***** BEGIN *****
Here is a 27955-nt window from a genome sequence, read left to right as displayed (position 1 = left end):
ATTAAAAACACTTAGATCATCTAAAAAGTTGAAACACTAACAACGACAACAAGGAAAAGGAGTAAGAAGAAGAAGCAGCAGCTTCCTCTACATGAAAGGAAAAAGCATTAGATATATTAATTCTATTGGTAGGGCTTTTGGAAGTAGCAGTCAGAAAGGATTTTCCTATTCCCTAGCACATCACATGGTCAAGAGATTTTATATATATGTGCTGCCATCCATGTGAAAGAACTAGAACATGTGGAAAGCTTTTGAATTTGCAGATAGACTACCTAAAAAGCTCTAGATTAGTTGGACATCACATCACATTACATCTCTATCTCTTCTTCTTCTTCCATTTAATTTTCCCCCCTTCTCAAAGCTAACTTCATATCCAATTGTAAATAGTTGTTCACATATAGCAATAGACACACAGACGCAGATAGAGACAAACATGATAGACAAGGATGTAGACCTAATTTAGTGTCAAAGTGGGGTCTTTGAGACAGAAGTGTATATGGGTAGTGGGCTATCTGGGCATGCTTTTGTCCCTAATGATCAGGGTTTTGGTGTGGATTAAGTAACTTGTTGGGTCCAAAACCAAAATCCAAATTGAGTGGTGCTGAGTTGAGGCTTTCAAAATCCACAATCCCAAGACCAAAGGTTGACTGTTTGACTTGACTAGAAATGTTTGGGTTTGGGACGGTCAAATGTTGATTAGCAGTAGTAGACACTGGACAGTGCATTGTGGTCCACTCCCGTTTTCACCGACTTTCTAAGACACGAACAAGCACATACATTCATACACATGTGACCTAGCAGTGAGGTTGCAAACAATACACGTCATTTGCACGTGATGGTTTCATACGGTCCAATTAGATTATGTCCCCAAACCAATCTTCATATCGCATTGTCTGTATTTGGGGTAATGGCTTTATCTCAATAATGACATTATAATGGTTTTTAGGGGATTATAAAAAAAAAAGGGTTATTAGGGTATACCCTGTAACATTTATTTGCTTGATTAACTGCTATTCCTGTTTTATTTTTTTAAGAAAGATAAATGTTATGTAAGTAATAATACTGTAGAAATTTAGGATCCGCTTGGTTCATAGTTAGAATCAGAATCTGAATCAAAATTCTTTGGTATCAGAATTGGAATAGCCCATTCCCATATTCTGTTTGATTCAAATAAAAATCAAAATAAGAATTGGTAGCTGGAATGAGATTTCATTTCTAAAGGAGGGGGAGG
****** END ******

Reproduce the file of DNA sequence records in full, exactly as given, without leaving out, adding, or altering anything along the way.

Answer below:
Here is a 27955-nt window from a genome sequence, read left to right as displayed (position 1 = left end):
ATTAAAAACACTTAGATCATCTAAAAAGTTGAAACACTAACAACGACAACAAGGAAAAGGAGTAAGAAGAAGAAGCAGCAGCTTCCTCTACATGAAAGGAAAAAGCATTAGATATATTAATTCTATTGGTAGGGCTTTTGGAAGTAGCAGTCAGAAAGGATTTTCCTATTCCCTAGCACATCACATGGTCAAGAGATTTTATATATATGTGCTGCCATCCATGTGAAAGAACTAGAACATGTGGAAAGCTTTTGAATTTGCAGATAGACTACCTAAAAAGCTCTAGATTAGTTGGACATCACATCACATTACATCTCTATCTCTTCTTCTTCTTCCATTTAATTTTCCCCCCTTCTCAAAGCTAACTTCATATCCAATTGTAAATAGTTGTTCACATATAGCAATAGACACACAGACGCAGATAGAGACAAACATGATAGACAAGGATGTAGACCTAATTTAGTGTCAAAGTGGGGTCTTTGAGACAGAAGTGTATATGGGTAGTGGGCTATCTGGGCATGCTTTTGTCCCTAATGATCAGGGTTTTGGTGTGGATTAAGTAACTTGTTGGGTCCAAAACCAAAATCCAAATTGAGTGGTGCTGAGTTGAGGCTTTCAAAATCCACAATCCCAAGACCAAAGGTTGACTGTTTGACTTGACTAGAAATGTTTGGGTTTGGGACGGTCAAATGTTGATTAGCAGTAGTAGACACTGGACAGTGCATTGTGGTCCACTCCCGTTTTCACCGACTTTCTAAGACACGAACAAGCACATACATTCATACACATGTGACCTAGCAGTGAGGTTGCAAACAATACACGTCATTTGCACGTGATGGTTTCATACGGTCCAATTAGATTATGTCCCCAAACCAATCTTCATATCGCATTGTCTGTATTTGGGGTAATGGCTTTATCTCAATAATGACATTATAATGGTTTTTAGGGGATTATAAAAAAAAAAGGGTTATTAGGGTATACCCTGTAACATTTATTTGCTTGATTAACTGCTATTCCTGTTTTATTTTTTTAAGAAAGATAAATGTTATGTAAGTAATAATACTGTAGAAATTTAGGATCCGCTTGGTTCATAGTTAGAATCAGAATCTGAATCAAAATTCTTTGGTATCAGAATTGGAATAGCCCATTCCCATATTCTGTTTGATTCAAATAAAAATCAAAATAAGAATTGGTAGCTGGAATGAGATTTCATTTCTAAAGGAGGGGGAGG